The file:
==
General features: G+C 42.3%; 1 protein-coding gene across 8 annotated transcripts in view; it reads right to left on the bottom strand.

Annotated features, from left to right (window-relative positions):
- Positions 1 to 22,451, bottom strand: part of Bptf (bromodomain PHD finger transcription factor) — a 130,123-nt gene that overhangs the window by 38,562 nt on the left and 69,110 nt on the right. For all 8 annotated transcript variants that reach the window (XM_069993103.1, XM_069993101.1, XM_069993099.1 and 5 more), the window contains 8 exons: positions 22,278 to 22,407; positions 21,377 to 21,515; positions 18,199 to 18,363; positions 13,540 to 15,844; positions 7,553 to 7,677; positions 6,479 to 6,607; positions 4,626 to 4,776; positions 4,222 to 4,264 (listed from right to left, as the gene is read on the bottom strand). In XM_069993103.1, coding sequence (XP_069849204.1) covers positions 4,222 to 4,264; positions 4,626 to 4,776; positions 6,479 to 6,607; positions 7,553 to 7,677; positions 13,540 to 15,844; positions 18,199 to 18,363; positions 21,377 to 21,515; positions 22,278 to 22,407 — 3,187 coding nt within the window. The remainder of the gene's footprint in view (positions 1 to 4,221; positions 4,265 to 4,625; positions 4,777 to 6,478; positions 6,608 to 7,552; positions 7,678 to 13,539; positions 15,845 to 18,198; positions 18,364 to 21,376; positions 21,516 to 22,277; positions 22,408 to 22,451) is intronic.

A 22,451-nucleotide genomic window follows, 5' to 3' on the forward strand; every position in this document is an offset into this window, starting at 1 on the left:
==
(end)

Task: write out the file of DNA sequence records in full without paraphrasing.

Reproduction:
General features: G+C 42.3%; 1 protein-coding gene across 8 annotated transcripts in view; it reads right to left on the bottom strand.

Annotated features, from left to right (window-relative positions):
- Positions 1 to 22,451, bottom strand: part of Bptf (bromodomain PHD finger transcription factor) — a 130,123-nt gene that overhangs the window by 38,562 nt on the left and 69,110 nt on the right. For all 8 annotated transcript variants that reach the window (XM_069993103.1, XM_069993101.1, XM_069993099.1 and 5 more), the window contains 8 exons: positions 22,278 to 22,407; positions 21,377 to 21,515; positions 18,199 to 18,363; positions 13,540 to 15,844; positions 7,553 to 7,677; positions 6,479 to 6,607; positions 4,626 to 4,776; positions 4,222 to 4,264 (listed from right to left, as the gene is read on the bottom strand). In XM_069993103.1, coding sequence (XP_069849204.1) covers positions 4,222 to 4,264; positions 4,626 to 4,776; positions 6,479 to 6,607; positions 7,553 to 7,677; positions 13,540 to 15,844; positions 18,199 to 18,363; positions 21,377 to 21,515; positions 22,278 to 22,407 — 3,187 coding nt within the window. The remainder of the gene's footprint in view (positions 1 to 4,221; positions 4,265 to 4,625; positions 4,777 to 6,478; positions 6,608 to 7,552; positions 7,678 to 13,539; positions 15,845 to 18,198; positions 18,364 to 21,376; positions 21,516 to 22,277; positions 22,408 to 22,451) is intronic.

A 22,451-nucleotide genomic window follows, 5' to 3' on the forward strand; every position in this document is an offset into this window, starting at 1 on the left: